OS Explorer map 196, Sudbury, Hadleigh & Dedham Vale: Lavenham & Long Melford – I do not own this map, and had not visited it before starting this blog. Visited for this post 24th June 2018.
In the “two days later” section of my previous post, I told you of the start of a day trip that I did in bits of Essex, Suffolk and Cambridgeshire with my Oxford friend Little S and her boyfriend Mashers. The time has come for that tale to continue. From Castle Hedingham we made our way to Bures, a town that is partly in Essex and partly in Suffolk, due to it straddling the river Stour. It was the Essex side of Bures that interested us, however, since we were there in search of a chapel and a dragon.
Another interesting thing about Bures is that it has a railway station on the Sudbury branch line, which is all that remains of the Stour Valley Railway that once used to go all the way to Cambridge via Haverhill.
Our destination was the thirteenth-century St Stephen’s Chapel, located a little way down a farm track. We parked by the road and got out, then walked down a footpath that seemed to go in vaguely the right direction, but alas, it was not to be – it soon turned away and we returned to the road, this time meeting a pack of schoolgirls carrying huge rucksacks, presumably on a Duke of Edinburgh expedition or something. (Although I have to say, it seems a little pathetic to do that in Suffolk…) Fortunately we soon found the correct track, and walked off, avoiding the sun wherever possible, down to the chapel.
The chapel soon came into view, and was indeed very pretty. We tried the door and weren’t able to get in, but delight enough awaited us, because around the other side, there was a wonderful view to the Bures Dragon!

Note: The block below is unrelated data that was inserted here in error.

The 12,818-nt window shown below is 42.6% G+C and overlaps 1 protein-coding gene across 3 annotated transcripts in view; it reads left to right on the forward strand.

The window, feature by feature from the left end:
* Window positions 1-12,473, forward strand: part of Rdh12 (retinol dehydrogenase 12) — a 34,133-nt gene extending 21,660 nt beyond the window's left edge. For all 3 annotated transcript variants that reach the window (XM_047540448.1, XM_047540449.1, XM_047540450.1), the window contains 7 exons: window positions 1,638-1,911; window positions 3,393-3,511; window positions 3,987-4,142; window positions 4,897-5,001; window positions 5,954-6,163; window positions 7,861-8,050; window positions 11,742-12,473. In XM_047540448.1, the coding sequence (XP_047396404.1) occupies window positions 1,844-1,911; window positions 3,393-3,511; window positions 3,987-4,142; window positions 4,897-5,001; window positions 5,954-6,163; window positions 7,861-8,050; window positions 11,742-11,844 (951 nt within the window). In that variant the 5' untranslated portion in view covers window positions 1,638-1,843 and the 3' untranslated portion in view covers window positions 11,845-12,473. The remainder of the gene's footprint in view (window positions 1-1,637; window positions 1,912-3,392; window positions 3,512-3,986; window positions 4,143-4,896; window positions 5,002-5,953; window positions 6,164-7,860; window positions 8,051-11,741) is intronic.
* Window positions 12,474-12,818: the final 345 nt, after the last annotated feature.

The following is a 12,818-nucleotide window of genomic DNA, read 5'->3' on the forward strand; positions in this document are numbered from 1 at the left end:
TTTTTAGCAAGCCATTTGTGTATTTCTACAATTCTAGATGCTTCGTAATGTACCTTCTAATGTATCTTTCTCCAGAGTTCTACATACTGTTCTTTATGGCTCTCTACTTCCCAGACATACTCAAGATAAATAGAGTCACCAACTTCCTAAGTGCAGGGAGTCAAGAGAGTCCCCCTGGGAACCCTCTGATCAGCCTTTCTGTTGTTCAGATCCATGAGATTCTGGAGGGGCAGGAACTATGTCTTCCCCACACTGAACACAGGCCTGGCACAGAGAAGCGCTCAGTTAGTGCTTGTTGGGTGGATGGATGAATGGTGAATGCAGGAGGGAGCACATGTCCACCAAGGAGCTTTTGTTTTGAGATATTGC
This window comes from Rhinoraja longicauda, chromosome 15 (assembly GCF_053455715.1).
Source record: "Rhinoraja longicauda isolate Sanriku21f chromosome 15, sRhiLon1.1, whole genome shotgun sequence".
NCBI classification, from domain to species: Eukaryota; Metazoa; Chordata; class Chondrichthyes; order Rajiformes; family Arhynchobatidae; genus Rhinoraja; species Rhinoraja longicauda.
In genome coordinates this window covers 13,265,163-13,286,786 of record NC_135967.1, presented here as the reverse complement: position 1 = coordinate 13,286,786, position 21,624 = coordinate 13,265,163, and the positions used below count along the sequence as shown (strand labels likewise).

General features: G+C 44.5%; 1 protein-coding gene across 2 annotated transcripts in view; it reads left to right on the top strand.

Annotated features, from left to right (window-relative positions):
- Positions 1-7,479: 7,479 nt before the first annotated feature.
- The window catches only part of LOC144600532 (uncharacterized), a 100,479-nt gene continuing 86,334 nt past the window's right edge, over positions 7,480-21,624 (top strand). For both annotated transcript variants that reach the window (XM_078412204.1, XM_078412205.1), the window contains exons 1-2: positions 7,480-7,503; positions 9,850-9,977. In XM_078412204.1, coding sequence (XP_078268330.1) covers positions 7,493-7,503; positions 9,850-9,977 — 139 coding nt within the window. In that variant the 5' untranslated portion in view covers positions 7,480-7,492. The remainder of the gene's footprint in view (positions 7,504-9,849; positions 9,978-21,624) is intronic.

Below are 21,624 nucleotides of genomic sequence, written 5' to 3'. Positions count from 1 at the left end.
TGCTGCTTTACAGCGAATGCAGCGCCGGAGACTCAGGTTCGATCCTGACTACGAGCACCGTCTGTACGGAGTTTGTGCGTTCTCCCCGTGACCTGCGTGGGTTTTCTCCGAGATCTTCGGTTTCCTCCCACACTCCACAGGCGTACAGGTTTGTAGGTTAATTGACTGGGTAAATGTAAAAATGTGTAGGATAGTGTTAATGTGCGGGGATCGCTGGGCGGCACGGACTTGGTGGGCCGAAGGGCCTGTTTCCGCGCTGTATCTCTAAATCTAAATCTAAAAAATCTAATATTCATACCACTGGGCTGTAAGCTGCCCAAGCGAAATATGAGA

The Bures Dragon is an artwork created in 2012 to commemorate a local tale, first recorded by 15th-century chronicler, of a dragon who was stealing livestock in the area and resisted all attempts to kill it until, once an army was raised against it, it promptly disappeared. It’s really quite impressive, a large white line-drawing on the hillside, clearly visible across the shallow valley from the chapel.
There was a little book along with a sign asking all visitors to sign it, so we did that. There was also a large stone bearing a laminated piece of paper, telling visitors that:
This stone stands in remembrance of Edmunds King & Martyr who, tradition has it, was crowned here on Christmas Day 855
Thanks to Millicent, I can tell you that that tradition is 13th-century, and not all that likely to be true, but the date is accurate, and little local associations like that are always pleasant.
The community’s website claimed that the Chapel was open to visitors, and that the farm by the road kept the key, so we tramped back off in search of it. Despite Little S and Mashers diligently searching the farm buildings, even the toilets, I eventually found some humans in the house next door, who informed me that the chapel was already open. So off back up the track we went, and indeed it was – I’d been trying the wrong door.
The chapel is early 13th-century in construction, although substantially restored in the early 20th having been used as a barn – not that uncommon, I think – and was really very nice. It seemed to still be getting some use judging from all the chairs, and there was an imposing collection of burial effigies of a local noble family placed throughout the space. I was interested to see that their collection of visitors’ books went back to 1970. We sat there for a little while talking about things and admiring the place before making our way back to the road for the second time, getting back in the car, and driving off once more, out of this map area! (This tale will be completed in my next post.)